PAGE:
6 essential chimney checks before lighting a fire this autumn
October 13, 2020
Ready to cosy up in front of your fireplace? Be sure to make these safety checks to your chimney and flue before lighting your first fire of the season.
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With the weather taking a dramatic turn for the chillier, you may be thinking about lighting your first fire of autumn in the coming weeks. However, before you do – pay due diligence to your chimney, flue and fire or woodburning stove to ensure that everything is operating as it should be.
Carry out these checks, provided by insurers NFU Mutual, and you can cosy up in front of the fire with the knowledge your chimney is functioning safely.
Survey your chimney routinely
Chimneys should be routinely checked and maintained to make sure that they are structurally sound, and able to cope with the demands of modern heating appliances. Call in the professionals before lighting your first autumn fire to ensure everything looks how it should.
Get your chimney swept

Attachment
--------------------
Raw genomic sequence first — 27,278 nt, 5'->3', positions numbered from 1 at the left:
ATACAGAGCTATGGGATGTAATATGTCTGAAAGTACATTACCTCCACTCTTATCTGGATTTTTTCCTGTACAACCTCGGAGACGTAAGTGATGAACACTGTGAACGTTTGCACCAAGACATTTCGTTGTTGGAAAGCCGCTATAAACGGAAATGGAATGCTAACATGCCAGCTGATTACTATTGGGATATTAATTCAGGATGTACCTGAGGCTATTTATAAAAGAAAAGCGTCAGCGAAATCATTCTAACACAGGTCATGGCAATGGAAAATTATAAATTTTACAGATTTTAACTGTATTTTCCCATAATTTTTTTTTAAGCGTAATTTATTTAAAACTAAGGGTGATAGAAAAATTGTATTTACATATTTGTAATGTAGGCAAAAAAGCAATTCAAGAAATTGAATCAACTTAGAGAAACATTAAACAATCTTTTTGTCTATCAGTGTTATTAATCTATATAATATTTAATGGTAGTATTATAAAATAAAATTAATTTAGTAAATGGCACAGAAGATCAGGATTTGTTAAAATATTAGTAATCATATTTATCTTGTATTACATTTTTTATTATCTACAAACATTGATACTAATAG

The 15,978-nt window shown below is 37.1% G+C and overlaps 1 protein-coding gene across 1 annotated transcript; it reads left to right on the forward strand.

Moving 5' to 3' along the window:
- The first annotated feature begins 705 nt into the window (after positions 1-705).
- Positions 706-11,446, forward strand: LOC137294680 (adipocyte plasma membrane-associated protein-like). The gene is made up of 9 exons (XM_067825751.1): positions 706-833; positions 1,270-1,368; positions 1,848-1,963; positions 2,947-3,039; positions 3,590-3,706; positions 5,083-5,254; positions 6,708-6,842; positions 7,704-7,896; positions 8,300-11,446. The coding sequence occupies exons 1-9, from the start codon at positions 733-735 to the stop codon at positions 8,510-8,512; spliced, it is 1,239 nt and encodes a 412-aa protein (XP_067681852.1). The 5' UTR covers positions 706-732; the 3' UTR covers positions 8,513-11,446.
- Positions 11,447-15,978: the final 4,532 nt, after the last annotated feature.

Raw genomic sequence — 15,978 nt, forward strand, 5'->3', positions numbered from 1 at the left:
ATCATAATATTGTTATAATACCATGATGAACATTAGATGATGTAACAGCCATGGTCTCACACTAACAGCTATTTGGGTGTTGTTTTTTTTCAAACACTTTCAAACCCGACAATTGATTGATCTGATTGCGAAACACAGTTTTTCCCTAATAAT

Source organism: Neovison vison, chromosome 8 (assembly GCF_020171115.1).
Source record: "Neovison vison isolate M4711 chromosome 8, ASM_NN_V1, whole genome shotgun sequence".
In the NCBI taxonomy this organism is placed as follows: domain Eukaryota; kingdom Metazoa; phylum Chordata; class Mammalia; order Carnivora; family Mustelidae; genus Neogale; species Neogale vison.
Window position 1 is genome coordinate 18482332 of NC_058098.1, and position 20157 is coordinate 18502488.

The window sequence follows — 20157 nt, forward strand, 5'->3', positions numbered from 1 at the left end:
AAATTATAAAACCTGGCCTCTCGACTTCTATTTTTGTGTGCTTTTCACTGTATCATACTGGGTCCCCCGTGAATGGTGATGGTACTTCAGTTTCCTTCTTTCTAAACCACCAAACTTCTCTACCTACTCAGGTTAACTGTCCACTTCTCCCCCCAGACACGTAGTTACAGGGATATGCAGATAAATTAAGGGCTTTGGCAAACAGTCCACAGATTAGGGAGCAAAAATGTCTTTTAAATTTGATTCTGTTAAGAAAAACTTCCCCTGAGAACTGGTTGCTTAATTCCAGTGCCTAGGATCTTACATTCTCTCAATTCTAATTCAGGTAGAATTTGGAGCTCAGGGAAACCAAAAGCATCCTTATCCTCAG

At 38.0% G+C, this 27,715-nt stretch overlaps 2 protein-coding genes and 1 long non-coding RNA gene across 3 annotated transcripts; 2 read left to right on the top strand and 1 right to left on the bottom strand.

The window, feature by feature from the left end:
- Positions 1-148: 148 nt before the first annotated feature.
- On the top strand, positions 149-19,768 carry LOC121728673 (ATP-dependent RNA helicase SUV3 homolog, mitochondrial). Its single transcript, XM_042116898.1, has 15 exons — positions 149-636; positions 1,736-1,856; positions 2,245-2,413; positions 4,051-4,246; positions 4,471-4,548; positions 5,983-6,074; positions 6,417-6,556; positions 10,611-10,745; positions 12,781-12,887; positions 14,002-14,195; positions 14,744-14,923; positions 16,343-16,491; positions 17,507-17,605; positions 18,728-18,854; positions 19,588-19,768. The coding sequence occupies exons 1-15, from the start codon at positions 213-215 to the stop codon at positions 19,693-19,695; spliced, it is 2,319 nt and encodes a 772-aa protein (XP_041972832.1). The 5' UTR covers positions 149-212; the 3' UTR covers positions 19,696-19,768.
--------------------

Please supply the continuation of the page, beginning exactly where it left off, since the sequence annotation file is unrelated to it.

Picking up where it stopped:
Your chimney should be swept by a professional chimney sweep at least twice a year if you use it a lot. Consider havingit swept both before the logburning season and in spring time when the weather turns a little warmer.
Look for lining issues
Your chimney lining (if you have one) should also be insulated and regularly inspected – a chimney sweep should be able to spot any potential issues. This is particularly important when the main fuel is wood, as tar deposits can be combustible and corrosive.
Burn seasoned hardwood only
You should only burn seasoned hardwood in your woodburning stove – this is wood that has been left to dry out for an appropriate amount of time, around two years.
Read more: Your guide to stoves and fires
Fit a bird guard
Deterring birds from nesting in your chimney with a bird guard is in everyone’s best interests, especially when it comes to the time of year you’re starting to light fires.
Check for stove accreditation
If you’ve moved into a home that’s already got a stove, you need to make sure that it was fitted by a HETAS registered installer. There should be a small metal plaque, which is usually found in or near the fuse box. If there isn’t one, call in the experts to find out your options.
Have you lit a fire yet this year? Let us know! Tweet us @goodhomesmag or post a comment on our Facebook page.